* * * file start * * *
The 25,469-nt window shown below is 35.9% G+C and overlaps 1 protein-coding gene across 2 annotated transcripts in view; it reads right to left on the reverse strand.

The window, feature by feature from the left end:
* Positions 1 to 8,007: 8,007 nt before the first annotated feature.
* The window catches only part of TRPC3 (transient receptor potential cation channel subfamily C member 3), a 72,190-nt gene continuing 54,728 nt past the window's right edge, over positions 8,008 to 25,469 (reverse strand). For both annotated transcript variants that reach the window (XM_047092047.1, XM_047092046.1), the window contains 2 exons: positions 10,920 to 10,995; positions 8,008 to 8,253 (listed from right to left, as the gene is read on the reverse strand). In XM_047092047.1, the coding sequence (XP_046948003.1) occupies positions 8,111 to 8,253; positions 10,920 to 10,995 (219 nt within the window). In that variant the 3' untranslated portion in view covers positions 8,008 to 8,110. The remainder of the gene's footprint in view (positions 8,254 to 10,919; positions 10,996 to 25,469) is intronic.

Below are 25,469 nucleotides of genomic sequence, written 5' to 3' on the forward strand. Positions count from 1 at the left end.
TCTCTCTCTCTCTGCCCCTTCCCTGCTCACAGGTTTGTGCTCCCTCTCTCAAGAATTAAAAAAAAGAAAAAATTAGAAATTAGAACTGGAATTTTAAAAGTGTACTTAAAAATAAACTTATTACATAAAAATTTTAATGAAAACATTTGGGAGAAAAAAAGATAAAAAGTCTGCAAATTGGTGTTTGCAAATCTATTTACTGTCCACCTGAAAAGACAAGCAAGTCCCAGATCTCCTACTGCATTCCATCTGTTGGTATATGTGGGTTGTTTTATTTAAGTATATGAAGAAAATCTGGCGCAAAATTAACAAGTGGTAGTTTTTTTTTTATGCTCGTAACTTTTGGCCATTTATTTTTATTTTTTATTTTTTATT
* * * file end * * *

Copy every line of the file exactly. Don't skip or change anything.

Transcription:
The 25,469-nt window shown below is 35.9% G+C and overlaps 1 protein-coding gene across 2 annotated transcripts in view; it reads right to left on the reverse strand.

The window, feature by feature from the left end:
* Positions 1 to 8,007: 8,007 nt before the first annotated feature.
* The window catches only part of TRPC3 (transient receptor potential cation channel subfamily C member 3), a 72,190-nt gene continuing 54,728 nt past the window's right edge, over positions 8,008 to 25,469 (reverse strand). For both annotated transcript variants that reach the window (XM_047092047.1, XM_047092046.1), the window contains 2 exons: positions 10,920 to 10,995; positions 8,008 to 8,253 (listed from right to left, as the gene is read on the reverse strand). In XM_047092047.1, the coding sequence (XP_046948003.1) occupies positions 8,111 to 8,253; positions 10,920 to 10,995 (219 nt within the window). In that variant the 3' untranslated portion in view covers positions 8,008 to 8,110. The remainder of the gene's footprint in view (positions 8,254 to 10,919; positions 10,996 to 25,469) is intronic.

Below are 25,469 nucleotides of genomic sequence, written 5' to 3' on the forward strand. Positions count from 1 at the left end.
TCTCTCTCTCTCTGCCCCTTCCCTGCTCACAGGTTTGTGCTCCCTCTCTCAAGAATTAAAAAAAAGAAAAAATTAGAAATTAGAACTGGAATTTTAAAAGTGTACTTAAAAATAAACTTATTACATAAAAATTTTAATGAAAACATTTGGGAGAAAAAAAGATAAAAAGTCTGCAAATTGGTGTTTGCAAATCTATTTACTGTCCACCTGAAAAGACAAGCAAGTCCCAGATCTCCTACTGCATTCCATCTGTTGGTATATGTGGGTTGTTTTATTTAAGTATATGAAGAAAATCTGGCGCAAAATTAACAAGTGGTAGTTTTTTTTTTATGCTCGTAACTTTTGGCCATTTATTTTTATTTTTTATTTTTTATT